Thus, different methods of producing translucent Y-TZP are obtained by opposite modifications in composition and microstructure. Monolithic zirconia is relatively recent, and there is little evidence based on clinical assays or in vitro long-term degradation studies, which would show how this different translucent ceramic would behave over time under LTD and mechanical challenges. Hence, the null hypothesis of this study is that the flexural strength and microstructure of two monolithic zirconias (for posterior teeth and for anterior teeth) are not affected by the following accelerated aging methods: mechanical cycling; simulation of LTD by hydrothermal aging; and the combination of mechanical cycling plus hydrothermal aging.

Materials and methods

The composition of each material is detailed in Table 1 . A monolithic zirconia for anterior restorations (AMZ) and one for posterior restorations (PMZ) were analyzed, a zirconia for infrastructure (IZr) was included as a control group.

Table 1
Basic composition and nomenclature of the materials investigated.
Material Code Composition a Fabricant/batch number
High translucency anterior monolithic zirconia AMZ <12% Y 2 O 3 1% Al 2 O 3 , max. 0.02% SiO 2 ,
max. 0.01% Fe 2 O 3 , max. 0.04% Na 2 O
Prettau Anterior, Zirkonzahn, Bruneck, Italy/ZB4221B
High translucency posterior monolithic zirconia PMZ 4–6% Y 2 O 3 , <1% Al2O3, max. 0.02% SiO2,
max. 0.01% Fe 2 O 3 , max. 0.04% Na 2 O
Prettau, Zirkonzahn, Bruneck, Italy/ZB3208A
Zirconium infrastructure ceramic (control) IZr 4–6% Y 2 O 3 , <1% Al 2 O 3 , max. 0.02% SiO 2 ,
max. 0.01% Fe 2 O 3 , max. 0.04% Na 2 O
ICE Zirkon, Zirkonzahn, Bruneck, Italy/ZB4131B

a From Sulaiman TA, et al. Impact of gastric acidic challenge on surface topography and optical properties of monolithic zirconia. Dent Mater (2015) .

Specimen preparation

Commercially available blocks were machined into cylindrical bars, which were sectioned (IsoMet 1000, Buehler, IL, USA/Extec High Concentration, Extec Enfield, CT, USA) under water cooling to obtain disc specimens. Prior to sintering process, specimens were smoothed on both sides using silicon carbide grinding paper (FEPA no. 4000 Struers LaboPol 21, Struers, Rodovre, Denmark) for 30 s using an automatic polisher (Aropol-2 V, Arotec, SP, Brazil) under distilled water cooling, at a rotational speed of 300 rotations per min and pressure of 0.98 N/cm 2 . The specimens were ultrasonically cleaned in distilled water for 15 min and dried for 2 h at 37 °C before sintering in the furnace, InFire HTC speed (Sirona, Salzburg, Austria). The heating and cooling rates were 8 °C/min and the materials were maintained at maximum temperatures for 2 h (anterior monolithic zirconia (AMZ) and posterior monolithic zirconia (PMZ) at 1600 °C, and IZr at 1500 °C). After sintering, the specimens’ final dimension (12.0 diameter and 1.2 mm thickness) was accomplished to ISO 6872:2015. Additionally, the specimens were polished using monocrystalline water-based diamond suspension (1 μm for 3 min, and 0.25 μm for 4 min at speed 300 RPM, 0.98 N/cm 2 load − MetaDi, Buehler, IL, USA) in a polisher (Aropol-2 V, Arotec).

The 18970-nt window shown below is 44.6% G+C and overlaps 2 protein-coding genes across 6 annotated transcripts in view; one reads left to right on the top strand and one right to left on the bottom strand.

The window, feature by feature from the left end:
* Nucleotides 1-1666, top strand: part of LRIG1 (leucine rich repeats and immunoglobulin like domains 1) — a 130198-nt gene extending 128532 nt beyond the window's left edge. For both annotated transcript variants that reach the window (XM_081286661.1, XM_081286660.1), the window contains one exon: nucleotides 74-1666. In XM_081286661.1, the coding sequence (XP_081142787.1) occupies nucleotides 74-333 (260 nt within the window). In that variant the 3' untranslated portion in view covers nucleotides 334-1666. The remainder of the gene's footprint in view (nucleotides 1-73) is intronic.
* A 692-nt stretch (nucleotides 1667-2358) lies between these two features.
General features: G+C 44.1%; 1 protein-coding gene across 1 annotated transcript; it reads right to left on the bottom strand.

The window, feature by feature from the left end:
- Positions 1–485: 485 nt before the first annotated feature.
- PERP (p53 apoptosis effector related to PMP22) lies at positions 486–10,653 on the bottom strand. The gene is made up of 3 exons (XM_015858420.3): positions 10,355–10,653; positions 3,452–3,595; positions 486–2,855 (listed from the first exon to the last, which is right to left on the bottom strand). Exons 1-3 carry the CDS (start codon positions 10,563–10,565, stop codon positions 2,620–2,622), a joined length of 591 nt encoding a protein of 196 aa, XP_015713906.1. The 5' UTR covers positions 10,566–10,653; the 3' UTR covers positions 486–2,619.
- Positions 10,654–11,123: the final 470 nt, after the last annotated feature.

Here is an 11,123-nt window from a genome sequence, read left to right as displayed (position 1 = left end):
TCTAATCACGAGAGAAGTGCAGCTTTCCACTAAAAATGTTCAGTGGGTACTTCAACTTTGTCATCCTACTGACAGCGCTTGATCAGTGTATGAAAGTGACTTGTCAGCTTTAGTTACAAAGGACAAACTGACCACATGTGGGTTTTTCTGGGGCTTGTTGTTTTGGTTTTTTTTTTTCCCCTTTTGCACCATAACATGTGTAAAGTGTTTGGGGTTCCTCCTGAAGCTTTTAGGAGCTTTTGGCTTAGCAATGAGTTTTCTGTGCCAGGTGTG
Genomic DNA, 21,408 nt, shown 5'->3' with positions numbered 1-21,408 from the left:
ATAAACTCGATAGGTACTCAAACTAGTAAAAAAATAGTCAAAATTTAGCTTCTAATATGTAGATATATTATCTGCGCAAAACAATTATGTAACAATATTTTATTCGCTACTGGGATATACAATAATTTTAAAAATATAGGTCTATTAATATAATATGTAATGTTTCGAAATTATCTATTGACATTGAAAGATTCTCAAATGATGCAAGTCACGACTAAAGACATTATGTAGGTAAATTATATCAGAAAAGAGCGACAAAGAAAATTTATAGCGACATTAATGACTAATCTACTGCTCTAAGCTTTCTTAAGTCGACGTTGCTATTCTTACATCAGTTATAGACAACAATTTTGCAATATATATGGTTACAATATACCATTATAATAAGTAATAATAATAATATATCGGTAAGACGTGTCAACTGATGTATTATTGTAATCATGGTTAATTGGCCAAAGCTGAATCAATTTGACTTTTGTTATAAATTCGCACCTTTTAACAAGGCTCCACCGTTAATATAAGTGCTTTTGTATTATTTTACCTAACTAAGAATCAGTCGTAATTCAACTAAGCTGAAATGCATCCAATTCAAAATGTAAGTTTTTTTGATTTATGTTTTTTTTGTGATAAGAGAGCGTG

Accelerated aging methods

Specimens were artificially aged according to the following treatment groups: I) hydrothermal degradation (H); II) mechanical cyclic load (M); III) mechanical cyclic plus hydrothermal degradation (H + M); IV) non-treated specimens (control group). Hydrothermal degradation was carried-out in an autoclave at 134 °C for 8 h under 0.2 MPa of pressure (AB-25, Phoenix Luferco, SP, Brazil) . Mechanical cyclic loading was applied to the specimens in 10 6 cycles of biaxial bending on a piston and three balls set-up (following ISO 6872:2015 configuration), using a universal cycling machine (Biocycle, Biopdi, SP, Brazil) under distillated water immersion at 37 °C. The cycling load was set at 40% of the mean static resistance, previously obtained from static biaxial flexure test of non-treated materials for each material (n = 12). Cycling load was set to 40% to ensure survival of the specimens. For AMZ the load was set at 350 N; for PMZ 450 N, and for IZr 420 N. Load was applied through stainless steel spherical indenters (8 mm diameter) at 125-ms intervals (4 Hz frequency), simultaneously in 10 specimens. During the cycling process, small pieces (10.0 mm diameter) of transparency acetate film for printing (transparency film CG5000, 3M, MN, USA), were lodged between the specimen surface and the indenter to avoid superficial crack induction. These acetate films were completely flexible to allow a complete force transmission.

Effect of aging processes on biaxial flexure resistance

Biaxial flexure tests were conducted according to ISO 6872:2015 (n = 12) in a universal test machine (DL, Emic, PR, Brazil), at a cross head speed of 1 mm/min until failure occurred. The load to failure was registered in N and then calculated in MPa according to the following equation (ISO: 6872:2015):

<SPAN role=presentation tabIndex=0 id=MathJax-Element-1-Frame class=MathJax style="POSITION: relative" data-mathml='S=−0.2387P(X−Y)d2′>S=0.2387P(XY)d2S=−0.2387P(X−Y)d2
S = − 0.2387 P ( X − Y ) d 2

In which S represents the maximum tensile stress in MPa, P is the total load to fracture in Newtons and d is the specimen thickness (mm). X and Y were obtained as follows:

<SPAN role=presentation tabIndex=0 id=MathJax-Element-2-Frame class=MathJax style="POSITION: relative" data-mathml='X=(1+v)In(r2r3)2+[(1−v)2](r2r3)2Y=(1+v)[1+In(r2r3)2]+(1−v)(r1r3)2′>X=(1+v)In(r2r3)2+[(1v)2](r2r3)2Y=(1+v)[1+In(r2r3)2]+(1v)(r1r3)2X=(1+v)In(r2r3)2+[(1−v)2](r2r3)2Y=(1+v)[1+In(r2r3)2]+(1−v)(r1r3)2
X = ( 1 + v ) I n ( r 2 r 3 ) 2 + [ ( 1 − v ) 2 ] ( r 2 r 3 ) 2 Y = ( 1 + v ) [ 1 + I n ( r 2 r 3 ) 2 ] + ( 1 − v ) ( r 1 r 3 ) 2
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Jun 17, 2018 | Posted by in General Dentistry | Comments Off on The effects of mechanical and hydrothermal aging on microstructure and biaxial flexural strength of an anterior and a posterior monolithic zirconia